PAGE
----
When we think
about big data, we think about breaking old processing models in IT, but there
are traditional practices that are pretty useful. One of these practices is
asset management, and the reasoning that gets applied when it’s time to factor
variables into the decision making that precedes budget proposals.
servers in the data center, big data servers are not good virtualization
candidates because they must parallel-process data. Big data servers are always
at work, and it is much more difficult to resource share in this environment. If
companies also want access to near-real-time analytics from their big data, it isn’t
very feasible to go to a big data cloud analytics provider either, because of
the latency and security issues that potentially come into play.
All of this
points to a need to maintain “physical” server resources for big data
in the data center. In turn, the acquisition of physical servers invokes traditional
budgetary approaches to hardware like asset life cycles and amortization pitted
against return on investment (ROI) that the CFO is likely to expect.
about big data in this very familiar process is that you can’t expect to
develop a ROI in the same way that you have in the past for transaction servers.
ROI for transaction servers was often predicated on the speed per transaction, which
was then extrapolated into how many more transactions (and resulting revenues)
the business was projected to capture. Investment returns on big data don’t work
You are better
served to estimate the number of actionable analytics outcomes that your processing
is likely to deliver, agree on the business cases these results will be applied
to, and then measure whether you are enhancing revenue opportunities, product
time to market, or other goals you might set. From the standpoint of a big data
server, results are likely to be measured in lapse time per job, how close to
real time these analytics outputs are, and how many concurrent jobs you can service
on the server in a specific period of time.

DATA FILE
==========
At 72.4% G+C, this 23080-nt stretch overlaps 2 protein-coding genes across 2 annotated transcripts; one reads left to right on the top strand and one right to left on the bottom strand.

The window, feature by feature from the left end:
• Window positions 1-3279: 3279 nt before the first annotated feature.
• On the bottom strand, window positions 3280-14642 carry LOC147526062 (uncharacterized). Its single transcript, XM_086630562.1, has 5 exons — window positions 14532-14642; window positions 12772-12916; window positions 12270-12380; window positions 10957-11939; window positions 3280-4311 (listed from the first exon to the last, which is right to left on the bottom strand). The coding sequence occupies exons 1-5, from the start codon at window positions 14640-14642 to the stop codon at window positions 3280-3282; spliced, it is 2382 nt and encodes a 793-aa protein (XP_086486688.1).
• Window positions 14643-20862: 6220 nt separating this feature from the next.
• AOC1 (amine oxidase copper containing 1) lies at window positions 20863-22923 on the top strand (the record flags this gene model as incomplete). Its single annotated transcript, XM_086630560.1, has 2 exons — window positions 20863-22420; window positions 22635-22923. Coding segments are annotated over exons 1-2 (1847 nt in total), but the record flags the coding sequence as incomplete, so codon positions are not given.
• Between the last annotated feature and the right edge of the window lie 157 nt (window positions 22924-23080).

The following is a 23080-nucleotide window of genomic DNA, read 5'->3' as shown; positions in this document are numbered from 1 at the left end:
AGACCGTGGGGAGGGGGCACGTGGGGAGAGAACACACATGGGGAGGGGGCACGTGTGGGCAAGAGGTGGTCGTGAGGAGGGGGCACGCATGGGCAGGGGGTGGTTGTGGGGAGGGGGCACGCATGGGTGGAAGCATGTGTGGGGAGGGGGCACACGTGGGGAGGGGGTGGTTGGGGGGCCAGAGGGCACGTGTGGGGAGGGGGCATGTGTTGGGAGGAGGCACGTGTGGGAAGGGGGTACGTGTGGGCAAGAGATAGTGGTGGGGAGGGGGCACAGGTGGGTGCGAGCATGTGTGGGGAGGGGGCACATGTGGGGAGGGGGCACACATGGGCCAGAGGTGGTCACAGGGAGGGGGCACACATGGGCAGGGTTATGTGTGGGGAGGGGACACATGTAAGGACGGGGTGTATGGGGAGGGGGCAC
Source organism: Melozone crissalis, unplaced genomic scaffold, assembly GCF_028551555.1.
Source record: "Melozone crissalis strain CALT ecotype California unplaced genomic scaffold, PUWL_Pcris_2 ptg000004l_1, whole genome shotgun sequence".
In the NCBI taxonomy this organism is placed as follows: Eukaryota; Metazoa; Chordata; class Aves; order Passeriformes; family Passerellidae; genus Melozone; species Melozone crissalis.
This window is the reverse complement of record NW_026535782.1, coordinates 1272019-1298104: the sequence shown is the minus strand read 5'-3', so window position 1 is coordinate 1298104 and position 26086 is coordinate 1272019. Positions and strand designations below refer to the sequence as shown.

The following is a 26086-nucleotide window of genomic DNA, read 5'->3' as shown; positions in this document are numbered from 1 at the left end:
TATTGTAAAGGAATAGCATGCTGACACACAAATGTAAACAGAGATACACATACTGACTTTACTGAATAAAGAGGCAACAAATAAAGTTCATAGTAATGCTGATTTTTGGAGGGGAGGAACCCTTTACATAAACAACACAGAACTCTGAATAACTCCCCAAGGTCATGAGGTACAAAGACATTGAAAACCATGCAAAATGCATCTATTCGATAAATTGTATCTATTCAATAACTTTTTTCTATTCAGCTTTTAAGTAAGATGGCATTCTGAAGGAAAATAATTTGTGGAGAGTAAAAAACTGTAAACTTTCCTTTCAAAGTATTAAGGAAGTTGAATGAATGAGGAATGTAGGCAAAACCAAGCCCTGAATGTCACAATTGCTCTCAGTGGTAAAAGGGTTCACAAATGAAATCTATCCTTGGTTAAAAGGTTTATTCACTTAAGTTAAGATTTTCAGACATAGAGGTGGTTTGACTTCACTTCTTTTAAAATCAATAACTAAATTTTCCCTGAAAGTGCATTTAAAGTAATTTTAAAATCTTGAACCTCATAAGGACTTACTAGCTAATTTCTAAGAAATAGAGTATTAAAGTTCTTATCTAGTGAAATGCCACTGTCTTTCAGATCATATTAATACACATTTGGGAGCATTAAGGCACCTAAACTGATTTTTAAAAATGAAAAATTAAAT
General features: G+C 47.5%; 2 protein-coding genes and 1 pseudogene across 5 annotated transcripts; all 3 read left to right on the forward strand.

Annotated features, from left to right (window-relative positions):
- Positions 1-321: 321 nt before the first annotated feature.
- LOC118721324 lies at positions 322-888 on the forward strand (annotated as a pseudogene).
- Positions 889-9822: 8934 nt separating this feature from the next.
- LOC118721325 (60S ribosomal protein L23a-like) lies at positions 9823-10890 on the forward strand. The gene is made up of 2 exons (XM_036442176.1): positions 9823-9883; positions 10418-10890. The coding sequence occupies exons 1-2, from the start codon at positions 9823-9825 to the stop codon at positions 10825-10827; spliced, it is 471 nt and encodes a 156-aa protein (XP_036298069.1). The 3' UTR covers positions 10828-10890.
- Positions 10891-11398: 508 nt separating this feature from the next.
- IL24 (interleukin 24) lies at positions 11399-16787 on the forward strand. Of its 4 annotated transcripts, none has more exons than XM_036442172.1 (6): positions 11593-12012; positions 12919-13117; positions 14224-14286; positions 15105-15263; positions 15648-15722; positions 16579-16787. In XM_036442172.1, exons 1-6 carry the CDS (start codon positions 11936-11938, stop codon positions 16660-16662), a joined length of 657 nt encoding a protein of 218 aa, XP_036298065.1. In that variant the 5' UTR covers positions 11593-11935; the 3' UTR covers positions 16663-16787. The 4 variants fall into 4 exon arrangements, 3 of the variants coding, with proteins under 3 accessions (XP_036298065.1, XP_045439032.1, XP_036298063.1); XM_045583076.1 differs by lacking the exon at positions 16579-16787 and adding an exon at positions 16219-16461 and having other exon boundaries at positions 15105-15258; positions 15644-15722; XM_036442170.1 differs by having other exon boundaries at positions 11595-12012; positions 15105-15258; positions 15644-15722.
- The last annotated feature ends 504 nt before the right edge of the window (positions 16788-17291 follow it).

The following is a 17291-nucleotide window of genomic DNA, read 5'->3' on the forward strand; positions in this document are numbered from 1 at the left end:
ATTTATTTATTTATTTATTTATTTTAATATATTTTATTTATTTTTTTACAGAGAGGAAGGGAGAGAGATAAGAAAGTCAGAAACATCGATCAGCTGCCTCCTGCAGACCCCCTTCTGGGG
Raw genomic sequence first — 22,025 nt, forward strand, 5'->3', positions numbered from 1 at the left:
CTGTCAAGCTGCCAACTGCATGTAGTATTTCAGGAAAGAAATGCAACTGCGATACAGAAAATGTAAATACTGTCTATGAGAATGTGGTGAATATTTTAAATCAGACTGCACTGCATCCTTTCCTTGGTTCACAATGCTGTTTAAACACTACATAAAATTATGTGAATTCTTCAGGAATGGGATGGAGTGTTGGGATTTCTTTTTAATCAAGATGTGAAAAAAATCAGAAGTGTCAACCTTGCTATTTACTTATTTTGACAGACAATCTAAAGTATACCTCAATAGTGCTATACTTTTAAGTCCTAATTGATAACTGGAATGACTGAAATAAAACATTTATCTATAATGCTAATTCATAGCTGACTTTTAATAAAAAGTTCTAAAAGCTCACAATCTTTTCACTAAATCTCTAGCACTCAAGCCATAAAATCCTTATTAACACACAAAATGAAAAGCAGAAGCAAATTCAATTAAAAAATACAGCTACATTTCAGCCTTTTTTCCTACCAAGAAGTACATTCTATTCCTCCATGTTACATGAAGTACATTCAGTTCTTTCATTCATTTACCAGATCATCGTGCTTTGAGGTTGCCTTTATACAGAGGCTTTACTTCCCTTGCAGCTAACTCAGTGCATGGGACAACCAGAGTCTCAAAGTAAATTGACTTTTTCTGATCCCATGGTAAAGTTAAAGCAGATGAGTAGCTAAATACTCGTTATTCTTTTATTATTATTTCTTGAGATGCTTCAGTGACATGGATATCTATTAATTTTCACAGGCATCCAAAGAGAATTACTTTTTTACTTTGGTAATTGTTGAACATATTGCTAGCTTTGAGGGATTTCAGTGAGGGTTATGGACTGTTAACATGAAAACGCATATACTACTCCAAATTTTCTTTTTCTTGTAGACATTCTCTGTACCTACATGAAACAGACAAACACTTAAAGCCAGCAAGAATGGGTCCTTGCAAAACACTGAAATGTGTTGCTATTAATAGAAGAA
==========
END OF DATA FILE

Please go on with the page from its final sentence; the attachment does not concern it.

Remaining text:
element of big data asset management is making a smart decision when choosing a
platform. There are advantages in big data processing speed in a reduced
instruction set computing (RISC)
versus x86 server, because RISC can process twice as many concurrent threads of
data, but now solid state drives are making a real performance difference in
x86 class servers.
The question for
the IT decision maker becomes: What platform do I invest in for a long-term big
data strategy that will protect my investment? To answer the question, the IT
leader must meet with vendors to see where the vendor is headed long-term. He
or she should also make it a point to have very direct discussions with vendors
to see where the vendors are planning to invest and how willing they are to
offer investment protection alternatives if they change direction.
It might also be
time to consider cloud-sourcing as a big data strategy. Cloud-based big data
offerings are maturing, and if your need is not for immediate real-time analytics,
you could be well served by a cloud-based big data provider that takes on all
of the asset management. By going to the
cloud, you also save on energy costs and infrastructure investment in your data
center, and you lower your long-term risk from facility and asset standpoints
because you are with the cloud provider purely on a subscription basis, with no
hardware to buy. At the end of this process, the IT decision maker (and the CFO
heading the budget process) is looking at several asset scenarios for big data.
you invest in the data center, or do you go to the cloud?
you go to the data center, which computing platform do you run your big data
are the financial, security, operational, and strategic risks?
For questions in
asset management and acquisition, when to outsource and when to insource, and
even how to develop a workable ROI, the traditional playbook on IT asset management
continues to deliver value for a new technology.